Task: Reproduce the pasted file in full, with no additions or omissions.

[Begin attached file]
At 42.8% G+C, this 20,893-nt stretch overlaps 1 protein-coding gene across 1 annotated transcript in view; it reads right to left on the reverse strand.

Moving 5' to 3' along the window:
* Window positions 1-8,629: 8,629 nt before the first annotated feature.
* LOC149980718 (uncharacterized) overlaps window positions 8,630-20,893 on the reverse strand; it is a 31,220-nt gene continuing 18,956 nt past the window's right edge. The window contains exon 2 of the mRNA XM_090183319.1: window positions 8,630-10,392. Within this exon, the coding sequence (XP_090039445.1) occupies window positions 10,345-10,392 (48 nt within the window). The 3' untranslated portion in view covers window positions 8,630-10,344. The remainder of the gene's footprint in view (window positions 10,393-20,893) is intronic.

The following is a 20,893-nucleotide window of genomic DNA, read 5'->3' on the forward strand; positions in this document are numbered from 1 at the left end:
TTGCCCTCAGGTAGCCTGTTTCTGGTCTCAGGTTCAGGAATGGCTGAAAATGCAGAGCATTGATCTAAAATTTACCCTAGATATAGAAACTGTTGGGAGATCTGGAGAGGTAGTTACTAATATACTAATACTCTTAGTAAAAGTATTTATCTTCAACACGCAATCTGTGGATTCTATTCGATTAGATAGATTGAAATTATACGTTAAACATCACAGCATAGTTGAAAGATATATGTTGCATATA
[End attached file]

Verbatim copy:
At 42.8% G+C, this 20,893-nt stretch overlaps 1 protein-coding gene across 1 annotated transcript in view; it reads right to left on the reverse strand.

Moving 5' to 3' along the window:
* Window positions 1-8,629: 8,629 nt before the first annotated feature.
* LOC149980718 (uncharacterized) overlaps window positions 8,630-20,893 on the reverse strand; it is a 31,220-nt gene continuing 18,956 nt past the window's right edge. The window contains exon 2 of the mRNA XM_090183319.1: window positions 8,630-10,392. Within this exon, the coding sequence (XP_090039445.1) occupies window positions 10,345-10,392 (48 nt within the window). The 3' untranslated portion in view covers window positions 8,630-10,344. The remainder of the gene's footprint in view (window positions 10,393-20,893) is intronic.

The following is a 20,893-nucleotide window of genomic DNA, read 5'->3' on the forward strand; positions in this document are numbered from 1 at the left end:
TTGCCCTCAGGTAGCCTGTTTCTGGTCTCAGGTTCAGGAATGGCTGAAAATGCAGAGCATTGATCTAAAATTTACCCTAGATATAGAAACTGTTGGGAGATCTGGAGAGGTAGTTACTAATATACTAATACTCTTAGTAAAAGTATTTATCTTCAACACGCAATCTGTGGATTCTATTCGATTAGATAGATTGAAATTATACGTTAAACATCACAGCATAGTTGAAAGATATATGTTGCATATA